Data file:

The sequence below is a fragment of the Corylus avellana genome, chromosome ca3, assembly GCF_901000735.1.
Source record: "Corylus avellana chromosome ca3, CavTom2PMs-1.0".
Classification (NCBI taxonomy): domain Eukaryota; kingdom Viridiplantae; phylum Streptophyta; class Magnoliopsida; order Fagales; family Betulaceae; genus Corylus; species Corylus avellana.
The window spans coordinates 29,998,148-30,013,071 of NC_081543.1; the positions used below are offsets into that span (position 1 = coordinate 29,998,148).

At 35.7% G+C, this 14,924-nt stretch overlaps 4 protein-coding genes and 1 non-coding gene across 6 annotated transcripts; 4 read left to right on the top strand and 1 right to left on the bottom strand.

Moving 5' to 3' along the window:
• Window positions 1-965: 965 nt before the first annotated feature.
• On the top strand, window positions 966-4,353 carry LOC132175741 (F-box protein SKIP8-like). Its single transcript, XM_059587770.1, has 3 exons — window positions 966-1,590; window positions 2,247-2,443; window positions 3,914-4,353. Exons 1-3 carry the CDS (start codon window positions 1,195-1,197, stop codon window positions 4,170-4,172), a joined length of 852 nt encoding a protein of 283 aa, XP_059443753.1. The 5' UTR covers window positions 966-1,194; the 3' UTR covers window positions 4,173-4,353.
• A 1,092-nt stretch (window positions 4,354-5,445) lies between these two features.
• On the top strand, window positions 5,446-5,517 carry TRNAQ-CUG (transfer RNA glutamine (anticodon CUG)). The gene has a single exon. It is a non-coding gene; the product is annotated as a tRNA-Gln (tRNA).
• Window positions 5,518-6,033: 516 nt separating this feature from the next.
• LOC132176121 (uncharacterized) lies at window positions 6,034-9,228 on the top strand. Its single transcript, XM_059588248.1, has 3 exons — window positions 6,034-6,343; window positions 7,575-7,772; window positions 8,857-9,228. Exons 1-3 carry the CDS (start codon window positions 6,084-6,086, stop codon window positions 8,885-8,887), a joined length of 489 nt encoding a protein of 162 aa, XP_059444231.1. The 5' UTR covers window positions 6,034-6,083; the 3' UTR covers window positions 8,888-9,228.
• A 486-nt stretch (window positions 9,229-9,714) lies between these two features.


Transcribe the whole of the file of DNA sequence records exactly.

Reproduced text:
The sequence below is a fragment of the Corylus avellana genome, chromosome ca3, assembly GCF_901000735.1.
Source record: "Corylus avellana chromosome ca3, CavTom2PMs-1.0".
Classification (NCBI taxonomy): domain Eukaryota; kingdom Viridiplantae; phylum Streptophyta; class Magnoliopsida; order Fagales; family Betulaceae; genus Corylus; species Corylus avellana.
The window spans coordinates 29,998,148-30,013,071 of NC_081543.1; the positions used below are offsets into that span (position 1 = coordinate 29,998,148).

At 35.7% G+C, this 14,924-nt stretch overlaps 4 protein-coding genes and 1 non-coding gene across 6 annotated transcripts; 4 read left to right on the top strand and 1 right to left on the bottom strand.

Moving 5' to 3' along the window:
• Window positions 1-965: 965 nt before the first annotated feature.
• On the top strand, window positions 966-4,353 carry LOC132175741 (F-box protein SKIP8-like). Its single transcript, XM_059587770.1, has 3 exons — window positions 966-1,590; window positions 2,247-2,443; window positions 3,914-4,353. Exons 1-3 carry the CDS (start codon window positions 1,195-1,197, stop codon window positions 4,170-4,172), a joined length of 852 nt encoding a protein of 283 aa, XP_059443753.1. The 5' UTR covers window positions 966-1,194; the 3' UTR covers window positions 4,173-4,353.
• A 1,092-nt stretch (window positions 4,354-5,445) lies between these two features.
• On the top strand, window positions 5,446-5,517 carry TRNAQ-CUG (transfer RNA glutamine (anticodon CUG)). The gene has a single exon. It is a non-coding gene; the product is annotated as a tRNA-Gln (tRNA).
• Window positions 5,518-6,033: 516 nt separating this feature from the next.
• LOC132176121 (uncharacterized) lies at window positions 6,034-9,228 on the top strand. Its single transcript, XM_059588248.1, has 3 exons — window positions 6,034-6,343; window positions 7,575-7,772; window positions 8,857-9,228. Exons 1-3 carry the CDS (start codon window positions 6,084-6,086, stop codon window positions 8,885-8,887), a joined length of 489 nt encoding a protein of 162 aa, XP_059444231.1. The 5' UTR covers window positions 6,034-6,083; the 3' UTR covers window positions 8,888-9,228.
• A 486-nt stretch (window positions 9,229-9,714) lies between these two features.